At the time, she said a full review of the Motorized Snow Vehicle and All-Terrain Vehicles Act and regulations had been in the works for about a year.
"We'll start to work on the legislation for the spring sitting, to get that ready now," Gambin-Walsh said.
But that didn't happen before the May 16 provincial election was called.
It's not clear when, or if, that will happen now.
Others facing impaired, dangerous driving charges
According to the releases, nine people have been charged since last fall for impaired driving while using a snowmobile, and two drivers for operating an ATV while under the influence.
On Wednesday, the RCMP said they stopped a 33-year-old man in Happy Valley-Goose Bay who was speeding on an ATV.
He blew twice the legal limit.
The man's licence was suspended and the ATV was impounded, and he's due to appear in court at a later date.
Meanwhile, police told CBC News that they have now confirmed that alcohol played a factor in a snowmobile accident in Barachois Brook in February.
A 35-year-old man was injured, and has since been charged with impaired driving.
Six other off-road drivers are facing different charges, including allegations tied to dangerous operation of a motor vehicle, driving an ATV on a main road, and for doing wheelies.
Parents, youth ticketed
But it's not just adults who are disobeying the rules not to drive on roadways.
CBC News has found that two parents and a youth were also ticketed in three separate incidents, in North River, Catalina, and Dover. Those incidents — which all involved teenaged drivers — all took place last month.
Noseworthy said the Avalon T'Railway Corporation is asking parents to be vigilant about following and enforcing safety rules when it comes to kids and ATVs.
"Don't use your ATV as a babysitter for your kids," he said, noting that, under the legal age, youth don't have the physical ability to properly control such a large piece of equipment.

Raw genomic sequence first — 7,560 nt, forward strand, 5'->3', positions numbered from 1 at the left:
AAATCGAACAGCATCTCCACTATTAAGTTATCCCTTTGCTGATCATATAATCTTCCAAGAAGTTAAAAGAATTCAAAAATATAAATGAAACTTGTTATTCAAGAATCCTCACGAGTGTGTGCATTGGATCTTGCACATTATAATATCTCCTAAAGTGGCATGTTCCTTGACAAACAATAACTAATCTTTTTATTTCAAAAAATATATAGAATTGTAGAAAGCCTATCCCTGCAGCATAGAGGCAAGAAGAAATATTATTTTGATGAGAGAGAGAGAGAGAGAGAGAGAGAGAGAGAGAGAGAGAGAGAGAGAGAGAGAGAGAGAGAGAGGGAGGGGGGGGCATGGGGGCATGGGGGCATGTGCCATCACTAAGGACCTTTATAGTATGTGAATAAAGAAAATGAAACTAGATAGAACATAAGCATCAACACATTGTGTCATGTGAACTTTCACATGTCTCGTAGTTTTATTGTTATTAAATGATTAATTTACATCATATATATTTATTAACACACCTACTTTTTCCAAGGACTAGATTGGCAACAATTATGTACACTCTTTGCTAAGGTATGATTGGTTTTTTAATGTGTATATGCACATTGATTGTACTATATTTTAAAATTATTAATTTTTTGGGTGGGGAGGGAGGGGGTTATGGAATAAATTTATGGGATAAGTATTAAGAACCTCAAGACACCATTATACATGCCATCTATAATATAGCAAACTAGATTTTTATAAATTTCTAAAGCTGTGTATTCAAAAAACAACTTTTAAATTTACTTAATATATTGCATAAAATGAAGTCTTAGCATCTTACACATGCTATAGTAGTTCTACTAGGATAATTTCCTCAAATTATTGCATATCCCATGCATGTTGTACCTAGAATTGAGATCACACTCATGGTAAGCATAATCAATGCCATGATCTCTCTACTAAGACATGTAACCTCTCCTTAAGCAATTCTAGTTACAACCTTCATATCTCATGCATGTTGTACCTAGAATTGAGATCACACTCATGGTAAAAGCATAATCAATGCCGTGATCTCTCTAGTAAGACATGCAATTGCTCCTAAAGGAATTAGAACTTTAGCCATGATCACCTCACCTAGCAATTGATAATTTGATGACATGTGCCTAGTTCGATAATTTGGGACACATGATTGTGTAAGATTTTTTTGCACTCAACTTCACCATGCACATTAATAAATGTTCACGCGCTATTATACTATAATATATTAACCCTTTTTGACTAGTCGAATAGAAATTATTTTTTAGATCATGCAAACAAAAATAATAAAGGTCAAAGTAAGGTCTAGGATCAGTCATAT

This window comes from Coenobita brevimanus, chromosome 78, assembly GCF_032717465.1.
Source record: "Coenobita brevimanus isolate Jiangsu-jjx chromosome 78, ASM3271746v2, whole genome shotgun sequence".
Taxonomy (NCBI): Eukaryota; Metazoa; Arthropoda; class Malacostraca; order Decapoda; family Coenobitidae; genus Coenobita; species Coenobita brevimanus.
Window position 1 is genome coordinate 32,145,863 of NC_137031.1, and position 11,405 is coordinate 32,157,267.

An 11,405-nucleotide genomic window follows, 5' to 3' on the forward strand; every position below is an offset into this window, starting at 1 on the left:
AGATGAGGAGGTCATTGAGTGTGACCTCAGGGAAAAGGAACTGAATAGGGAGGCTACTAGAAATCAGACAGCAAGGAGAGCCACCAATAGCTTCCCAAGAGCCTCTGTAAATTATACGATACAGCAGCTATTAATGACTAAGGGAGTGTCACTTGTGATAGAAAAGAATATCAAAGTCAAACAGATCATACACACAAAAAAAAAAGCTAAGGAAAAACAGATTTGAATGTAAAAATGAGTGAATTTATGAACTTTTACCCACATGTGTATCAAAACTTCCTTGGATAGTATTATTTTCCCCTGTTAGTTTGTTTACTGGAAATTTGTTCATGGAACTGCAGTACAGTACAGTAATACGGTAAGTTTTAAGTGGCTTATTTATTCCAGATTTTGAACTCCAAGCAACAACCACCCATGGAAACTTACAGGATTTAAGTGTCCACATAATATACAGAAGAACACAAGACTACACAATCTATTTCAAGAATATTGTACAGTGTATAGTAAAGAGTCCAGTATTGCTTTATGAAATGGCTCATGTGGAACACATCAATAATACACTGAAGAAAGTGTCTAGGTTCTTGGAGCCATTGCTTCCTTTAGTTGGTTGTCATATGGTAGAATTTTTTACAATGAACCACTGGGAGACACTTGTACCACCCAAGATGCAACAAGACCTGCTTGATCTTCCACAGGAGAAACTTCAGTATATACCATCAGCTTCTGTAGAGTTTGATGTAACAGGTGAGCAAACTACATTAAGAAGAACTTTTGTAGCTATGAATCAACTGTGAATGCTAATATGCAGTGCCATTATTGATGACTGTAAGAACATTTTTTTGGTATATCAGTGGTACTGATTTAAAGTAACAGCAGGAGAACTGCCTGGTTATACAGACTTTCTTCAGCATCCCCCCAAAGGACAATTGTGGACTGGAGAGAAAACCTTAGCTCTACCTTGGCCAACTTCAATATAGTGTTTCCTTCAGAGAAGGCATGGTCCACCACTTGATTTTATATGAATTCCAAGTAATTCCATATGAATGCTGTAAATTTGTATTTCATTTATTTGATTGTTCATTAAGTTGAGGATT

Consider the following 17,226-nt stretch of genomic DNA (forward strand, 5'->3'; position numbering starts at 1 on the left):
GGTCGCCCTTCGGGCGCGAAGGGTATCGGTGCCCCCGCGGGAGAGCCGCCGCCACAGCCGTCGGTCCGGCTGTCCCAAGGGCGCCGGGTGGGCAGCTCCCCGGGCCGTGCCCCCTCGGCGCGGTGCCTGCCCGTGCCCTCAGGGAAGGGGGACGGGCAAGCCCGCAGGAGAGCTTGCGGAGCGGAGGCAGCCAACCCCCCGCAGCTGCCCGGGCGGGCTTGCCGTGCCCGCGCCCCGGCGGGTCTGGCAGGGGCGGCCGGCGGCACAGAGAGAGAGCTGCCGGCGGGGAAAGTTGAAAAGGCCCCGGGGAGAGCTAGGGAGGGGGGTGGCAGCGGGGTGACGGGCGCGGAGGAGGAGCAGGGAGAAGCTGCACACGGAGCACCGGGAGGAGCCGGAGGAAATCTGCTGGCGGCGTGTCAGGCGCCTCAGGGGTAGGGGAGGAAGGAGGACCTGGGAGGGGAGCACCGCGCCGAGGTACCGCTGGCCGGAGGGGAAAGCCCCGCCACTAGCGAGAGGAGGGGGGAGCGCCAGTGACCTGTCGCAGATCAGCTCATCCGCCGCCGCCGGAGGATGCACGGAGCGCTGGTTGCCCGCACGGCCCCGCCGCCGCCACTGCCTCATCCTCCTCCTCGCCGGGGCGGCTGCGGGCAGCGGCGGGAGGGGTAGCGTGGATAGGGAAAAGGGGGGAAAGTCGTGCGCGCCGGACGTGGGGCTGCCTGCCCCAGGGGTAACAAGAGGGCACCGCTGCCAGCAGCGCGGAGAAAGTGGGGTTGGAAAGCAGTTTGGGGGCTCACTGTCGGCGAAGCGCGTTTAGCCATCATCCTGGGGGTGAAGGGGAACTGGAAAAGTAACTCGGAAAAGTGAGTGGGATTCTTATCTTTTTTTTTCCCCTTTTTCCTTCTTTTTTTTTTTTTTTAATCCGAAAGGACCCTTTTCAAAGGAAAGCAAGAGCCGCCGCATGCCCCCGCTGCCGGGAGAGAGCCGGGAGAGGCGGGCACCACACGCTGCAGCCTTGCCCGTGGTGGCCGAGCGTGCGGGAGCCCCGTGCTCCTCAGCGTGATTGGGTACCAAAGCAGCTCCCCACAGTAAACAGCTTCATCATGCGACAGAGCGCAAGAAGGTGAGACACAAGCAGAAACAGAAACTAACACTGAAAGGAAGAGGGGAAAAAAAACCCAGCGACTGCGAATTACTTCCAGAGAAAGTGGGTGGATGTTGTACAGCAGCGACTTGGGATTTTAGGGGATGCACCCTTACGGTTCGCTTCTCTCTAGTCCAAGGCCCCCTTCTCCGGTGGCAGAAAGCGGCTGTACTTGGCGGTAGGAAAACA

"Don't let them go unsupervised and also, ride in approved areas. Stay off the roads."
Statistics on par with previous years
Garland said there hasn't been much change in the statistics for the same time period over the past two years.
"Looking at fatalities, with regards to all-terrains or snowmobiles, [they're] exactly the same over the last two years — no increase or decrease," she said.
We're not getting any worse — but we're certainly not getting any better.- Cpl. Jolene Garland
Garland said there has been a slight increase in reported injuries.
"The number of reported offences that we're seeing under the all-terrain and snowmobile act [are in the] same vicinity," she said.
"What that's telling us is that we're not getting any worse — but we're certainly not getting any better."
Garland said safety needs to be top of mind.
"Being careful — drive sober. Don't mix alcohol and drugs with all-terrain or recreational vehicle use," she said.
"Wear that safety gear and minimize your risk... It is pretty simple, but unfortunately, for some reason, it's just not ringing through to people."
'Trying to save one life at a time'
Noseworthy said his group was shocked by the statistics compiled in the Fatal Fun series last fall.
"We knew the numbers [were] high. We ... didn't realize they were that high," he said.
The Avalon T'Railway group has partnered with the RCMP to spread the safety message.
"One accident, one death is one too many," Noseworthy said.
"Our job is try to prevent as many deaths as possible. So we're working towards that."
That includes visits to 30 schools since January, to speak about ATV safety with roughly 4,000 students.
"We keep plugging away," Noseworthy said, "trying to save one life at a time."